System design to help gov't curb security breaches

System design to help gov't curb security breaches

Summary: The government has revealed how it will avoid future data breaches similar to the HMRC loss of 25 million people's details

TOPICS: Security

The government has revealed how it will avoid future security breaches similar to the HM Revenue & Customs loss of 25 million people's details.

Brian Collins, chief scientific adviser to the Department for Transport and the Department for Business, Enterprise and Regulatory Reform described how monitoring technologies would protect the public's data.

Speaking at the A Fine Balance privacy conference, Collins described future government computer systems that could ask users if they were sure they wanted to transfer sensitive or large amounts of data, and systems that would also warn users that the transfers would be logged and immediately flagged up with their superiors.

He said: "The system design should never had allowed the transfer of data of 25 million people's records to happen."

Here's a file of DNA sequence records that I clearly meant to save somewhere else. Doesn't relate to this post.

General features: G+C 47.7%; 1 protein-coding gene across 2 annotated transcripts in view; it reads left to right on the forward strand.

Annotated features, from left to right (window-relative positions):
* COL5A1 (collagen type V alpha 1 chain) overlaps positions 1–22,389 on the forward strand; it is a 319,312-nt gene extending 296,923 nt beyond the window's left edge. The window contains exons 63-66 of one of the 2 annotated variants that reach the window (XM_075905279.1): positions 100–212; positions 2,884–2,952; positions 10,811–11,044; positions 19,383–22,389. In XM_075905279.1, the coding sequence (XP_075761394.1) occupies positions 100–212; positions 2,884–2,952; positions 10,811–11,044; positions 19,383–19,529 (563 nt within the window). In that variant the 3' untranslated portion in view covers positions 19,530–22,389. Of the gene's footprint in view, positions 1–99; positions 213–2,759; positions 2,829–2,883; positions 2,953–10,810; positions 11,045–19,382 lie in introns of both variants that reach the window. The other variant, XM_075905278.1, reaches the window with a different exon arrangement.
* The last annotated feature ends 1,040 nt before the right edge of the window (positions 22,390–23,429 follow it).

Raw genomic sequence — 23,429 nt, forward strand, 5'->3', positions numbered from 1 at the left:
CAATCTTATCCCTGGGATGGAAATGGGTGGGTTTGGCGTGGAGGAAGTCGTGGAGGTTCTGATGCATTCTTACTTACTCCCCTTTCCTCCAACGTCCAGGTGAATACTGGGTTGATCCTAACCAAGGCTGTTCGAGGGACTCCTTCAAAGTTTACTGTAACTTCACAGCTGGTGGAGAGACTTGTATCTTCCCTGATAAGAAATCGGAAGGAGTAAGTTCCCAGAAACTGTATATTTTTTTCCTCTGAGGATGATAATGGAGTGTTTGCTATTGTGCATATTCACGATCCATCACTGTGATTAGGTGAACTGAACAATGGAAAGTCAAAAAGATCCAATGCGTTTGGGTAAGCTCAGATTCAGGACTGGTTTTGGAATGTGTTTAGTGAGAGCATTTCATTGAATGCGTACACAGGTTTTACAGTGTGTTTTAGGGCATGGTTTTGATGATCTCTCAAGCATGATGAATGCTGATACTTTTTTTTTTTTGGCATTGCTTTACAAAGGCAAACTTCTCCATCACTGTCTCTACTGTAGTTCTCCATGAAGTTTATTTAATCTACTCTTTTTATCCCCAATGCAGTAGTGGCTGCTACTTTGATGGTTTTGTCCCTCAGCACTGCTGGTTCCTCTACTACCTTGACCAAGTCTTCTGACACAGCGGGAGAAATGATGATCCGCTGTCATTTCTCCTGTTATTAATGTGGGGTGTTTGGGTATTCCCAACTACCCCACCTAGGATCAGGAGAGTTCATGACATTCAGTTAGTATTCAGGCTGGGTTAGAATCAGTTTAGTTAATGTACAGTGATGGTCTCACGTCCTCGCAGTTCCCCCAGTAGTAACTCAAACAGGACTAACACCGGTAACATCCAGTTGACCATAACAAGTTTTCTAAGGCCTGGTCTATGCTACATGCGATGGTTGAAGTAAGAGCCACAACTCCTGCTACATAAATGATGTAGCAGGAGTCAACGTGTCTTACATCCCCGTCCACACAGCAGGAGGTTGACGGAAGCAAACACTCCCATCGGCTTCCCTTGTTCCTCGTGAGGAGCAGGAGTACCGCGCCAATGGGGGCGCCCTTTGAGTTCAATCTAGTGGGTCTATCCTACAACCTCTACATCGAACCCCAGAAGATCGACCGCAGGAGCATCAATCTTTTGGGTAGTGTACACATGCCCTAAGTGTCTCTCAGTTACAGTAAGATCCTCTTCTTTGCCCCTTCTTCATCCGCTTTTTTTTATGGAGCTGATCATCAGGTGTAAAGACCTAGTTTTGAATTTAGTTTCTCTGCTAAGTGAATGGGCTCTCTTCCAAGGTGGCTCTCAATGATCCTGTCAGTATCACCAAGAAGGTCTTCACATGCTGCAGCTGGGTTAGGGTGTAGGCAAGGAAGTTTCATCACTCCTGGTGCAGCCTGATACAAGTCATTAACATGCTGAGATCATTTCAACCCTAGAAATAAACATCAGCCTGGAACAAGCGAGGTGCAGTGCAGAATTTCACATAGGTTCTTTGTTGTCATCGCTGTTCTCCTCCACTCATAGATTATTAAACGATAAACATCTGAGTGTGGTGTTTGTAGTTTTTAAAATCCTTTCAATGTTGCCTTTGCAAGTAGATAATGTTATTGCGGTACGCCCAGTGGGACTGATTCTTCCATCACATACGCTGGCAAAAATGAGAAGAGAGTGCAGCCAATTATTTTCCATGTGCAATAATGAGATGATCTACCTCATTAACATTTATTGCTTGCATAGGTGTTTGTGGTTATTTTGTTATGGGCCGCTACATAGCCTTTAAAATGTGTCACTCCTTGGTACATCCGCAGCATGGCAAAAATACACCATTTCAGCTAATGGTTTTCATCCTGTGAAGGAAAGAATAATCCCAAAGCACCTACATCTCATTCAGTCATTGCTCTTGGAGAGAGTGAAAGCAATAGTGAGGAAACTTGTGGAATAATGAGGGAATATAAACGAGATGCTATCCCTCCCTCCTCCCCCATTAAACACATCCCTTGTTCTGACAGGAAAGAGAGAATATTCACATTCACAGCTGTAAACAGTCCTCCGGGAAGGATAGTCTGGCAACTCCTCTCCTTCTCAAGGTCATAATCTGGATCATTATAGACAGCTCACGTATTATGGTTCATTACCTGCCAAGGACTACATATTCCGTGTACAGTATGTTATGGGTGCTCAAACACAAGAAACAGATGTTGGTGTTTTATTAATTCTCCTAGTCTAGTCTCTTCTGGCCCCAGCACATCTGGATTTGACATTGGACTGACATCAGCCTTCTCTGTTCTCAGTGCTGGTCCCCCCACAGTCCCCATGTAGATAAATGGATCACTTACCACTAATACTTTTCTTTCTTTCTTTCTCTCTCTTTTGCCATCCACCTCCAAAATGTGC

Collins said security will take this step forward as government departments upgrade their computer systems and demand suppliers build in checks and balances.

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He also described the other work being done by government departments to better protect public information in the wake of the Poynter and Independent Police Complaints Commission reviews, the Data Sharing Review and the Cabinet Office data movement lockdown.

Collins said specialist "information asset owners" had been appointed in departments to ensure data was kept secure, more information security training and education was being carried out and there were regular information security compliance checks.

An ID management and information assurance group has also been set up and is developing cross-departmental policies on information sharing and handling.

He added that the Department for Transport had encrypted 2,500 laptops used by staff in just two weeks after the Cabinet Office data lockdown.

Topic: Security


Nick Heath is chief reporter for TechRepublic UK. He writes about the technology that IT-decision makers need to know about, and the latest happenings in the European tech scene.

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